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THE MOVABLE BUFFET

Scott Frost moves toward the threshold at Hussong's

A lesser-priced night-life option will soon open on the Strip. Scott Frost let nothing get in its way.

January 03, 2010|By Richard Abowitz

As a co-founder of VegasHotSpots.com in 2001, Scott Frost watched and participated in the Vegas nightclub boom. His site pioneered sales of online hosting, selling everything from limo service to front-of-the-line treatment at the Strip's hot nightclubs. "We called it a destination planner," says Frost, 43. "I backed into it. I am a technology person by trade."

At the time, there were just a handful of nightclubs on the Strip and the site had few competitors online. But Frost's timing was impeccable and his business rode the wave as hot clubs opened, including clients such as Pure at Caesars Palace and Tao at the Venetian. As Frost and his partners in the new venture Titan Nightlife planned, high-end nightclubs kept opening. There was LAX at Luxor. Wynn had Tryst, and Encore opened with XS. Even Planet Hollywood added Privé.

But by 2007, Frost had the revelation that somehow eluded the rest of Las Vegas: "We very quickly realized the market was becoming over-saturated. . . . But we did some homework and realized that regular people were being left behind. And we decided to create a space where we don't have to hire Britney Spears for New Year's or roll out a high-powered DJ to host every night."

Frost's new motto became: "We would rather own Margaritaville than Pure." He and two partners in the firm Titan shifted gears, emulating Jimmy Buffet's place at the Flamingo, which may not serve the chic celebrities but is usually crowded and, unlike nightclubs, is open seven days and nights a week.

Frost felt the time was right for a more modest enterprise on the Strip that catered to less trendy customers; this would not only be good business in Vegas but the city would present unique opportunities for franchising. So Titan made a deal for the worldwide rights to Ensenada, Mexico's, renowned Hussong's Cantina, which claims roots dating to the 19th century and is famous for its margaritas. "The first Hussong's in America opens this month at Mandalay Bay's Mandalay Place.

For Frost, the opening will be doubly special.

He talks about Hussong's in the new language of Vegas: not of extravagance but of affordability. "We want to make sure the price is moderate, the drinks are strong and the food is good. This is a dress-down version of Vegas. You don't need a cover charge and a bottle that costs $600. Here you can belly up to the bar for a stiff drink and try to strike up a conversation with the girl next to you. We can keep the prices low because we did not spend a fortune to build the place."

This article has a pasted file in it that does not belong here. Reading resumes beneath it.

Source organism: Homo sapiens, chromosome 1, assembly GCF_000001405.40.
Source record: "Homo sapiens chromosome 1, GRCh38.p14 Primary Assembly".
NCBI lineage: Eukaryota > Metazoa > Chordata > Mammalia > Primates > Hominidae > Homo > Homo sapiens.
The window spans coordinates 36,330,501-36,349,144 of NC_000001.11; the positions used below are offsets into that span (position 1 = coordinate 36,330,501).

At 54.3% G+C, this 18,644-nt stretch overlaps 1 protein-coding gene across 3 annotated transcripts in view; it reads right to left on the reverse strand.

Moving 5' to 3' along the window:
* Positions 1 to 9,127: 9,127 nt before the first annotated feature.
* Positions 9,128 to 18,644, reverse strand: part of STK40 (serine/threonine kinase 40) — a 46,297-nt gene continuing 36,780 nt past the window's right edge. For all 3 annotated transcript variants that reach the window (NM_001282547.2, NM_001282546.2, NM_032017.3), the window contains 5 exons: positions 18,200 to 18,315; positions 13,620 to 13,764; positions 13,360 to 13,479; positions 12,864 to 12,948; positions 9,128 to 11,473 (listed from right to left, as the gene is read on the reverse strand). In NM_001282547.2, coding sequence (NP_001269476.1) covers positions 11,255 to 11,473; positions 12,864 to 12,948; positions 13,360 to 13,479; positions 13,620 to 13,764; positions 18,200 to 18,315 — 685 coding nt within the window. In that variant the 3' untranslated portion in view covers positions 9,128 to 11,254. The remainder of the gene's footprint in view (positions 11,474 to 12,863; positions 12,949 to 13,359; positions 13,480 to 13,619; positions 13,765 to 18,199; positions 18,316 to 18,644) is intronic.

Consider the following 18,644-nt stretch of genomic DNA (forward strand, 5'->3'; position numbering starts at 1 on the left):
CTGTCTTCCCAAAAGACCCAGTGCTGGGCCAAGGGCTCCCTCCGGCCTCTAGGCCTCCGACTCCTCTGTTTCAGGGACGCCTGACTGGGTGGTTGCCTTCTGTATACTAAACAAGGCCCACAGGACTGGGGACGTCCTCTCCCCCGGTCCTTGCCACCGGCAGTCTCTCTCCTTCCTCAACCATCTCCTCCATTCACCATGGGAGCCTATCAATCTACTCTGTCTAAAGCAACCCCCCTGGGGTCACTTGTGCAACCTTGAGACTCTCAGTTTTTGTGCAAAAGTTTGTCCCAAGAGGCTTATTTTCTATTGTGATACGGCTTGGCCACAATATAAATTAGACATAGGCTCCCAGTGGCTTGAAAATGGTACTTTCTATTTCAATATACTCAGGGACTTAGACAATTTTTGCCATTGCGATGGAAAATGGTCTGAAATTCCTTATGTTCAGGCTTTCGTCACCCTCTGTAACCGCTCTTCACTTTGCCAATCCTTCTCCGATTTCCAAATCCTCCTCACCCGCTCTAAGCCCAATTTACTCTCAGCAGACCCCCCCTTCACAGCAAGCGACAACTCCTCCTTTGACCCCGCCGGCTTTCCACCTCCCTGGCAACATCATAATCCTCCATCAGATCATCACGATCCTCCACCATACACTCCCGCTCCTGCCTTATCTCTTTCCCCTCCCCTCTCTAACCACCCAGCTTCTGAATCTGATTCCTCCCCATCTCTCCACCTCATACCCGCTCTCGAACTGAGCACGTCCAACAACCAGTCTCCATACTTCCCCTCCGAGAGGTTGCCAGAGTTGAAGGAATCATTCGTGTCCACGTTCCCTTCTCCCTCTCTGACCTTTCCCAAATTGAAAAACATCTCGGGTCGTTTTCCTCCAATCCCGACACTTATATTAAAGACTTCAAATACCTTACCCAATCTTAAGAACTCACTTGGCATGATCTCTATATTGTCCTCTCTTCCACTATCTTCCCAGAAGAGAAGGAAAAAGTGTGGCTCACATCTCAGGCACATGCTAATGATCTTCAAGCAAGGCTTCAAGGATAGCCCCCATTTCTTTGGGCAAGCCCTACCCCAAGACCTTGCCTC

In the spirit of things, there will be a "Slammer Cart" (tequila and a bit of Sprite) stationed near the door offering shots for $5, and you can keep the glass for an extra $2. Frost plans on giving customers a free taco after midnight on their way out. Of the free taco, Frost says: "It is hangover prevention."

But the most impressive, behind-the-scenes facet of Frost's reinvention of his nightclub company is simply his ability to complete the Hussong's project.

Uncertain recovery

On May 10, in the middle of negotiations for the lease, Frost barely survived an off-road motorcycle accident in Madeira Canyon.

Frost had suffered a serious spinal injury that left him a quadriplegic; lying there on the ground he knew from the first he was paralyzed. He also knew he was suffocating and had the friend with him call his two teenage children so he could say his goodbyes. He then passed out. That was when help finally arrived by helicopter.

Frost spent nine days in the ICU, undergoing a surgery that fused his damaged vertebrae. His recovery prospects were uncertain at best.

But Frost not only intended to recover, he did his best to not let the accident slow down plans for Hussong's. While still in the ICU, he had his partners called to make sure lease negotiations continued. Soon he was involved from his hospital bed. The first time he stood up, still in the hospital, was July 14. Also at the hospital the architects visited him to go over designs for Hussong's. In September, when he was interviewing chefs, he was barely able to lift his arms.

These days Frost not only uses a computer but, including while sitting in his wheelchair in front of the build-out space for his club, he can lift his arms with ease to punctuate his expressions. His progress is followed by hundreds of friends and family via a Facebook group and website with video clips and photos of each improvement.

Frost has also had to learn to manage employees differently than he has in his previous projects. "When you are in this position you have to be really good about communicating expectations, because you yourself can't do it. When you are an entrepreneur it is very tempting to jump in there and do it yourself. And I physically can't do that." That said, Frost has stuck rigidly to the schedule for the opening and does not think that his injury will have even set the project back a single day.

To align his recovery with the grand opening of Hussong's on Jan. 21, Frost has for months been working toward meeting a self-imposed challenge: "My goal has been to stand up out of my wheelchair at the opening and walk across the threshold and sit down on a stool without any device." And when he gets there? "I will sample the margarita, that's for sure."

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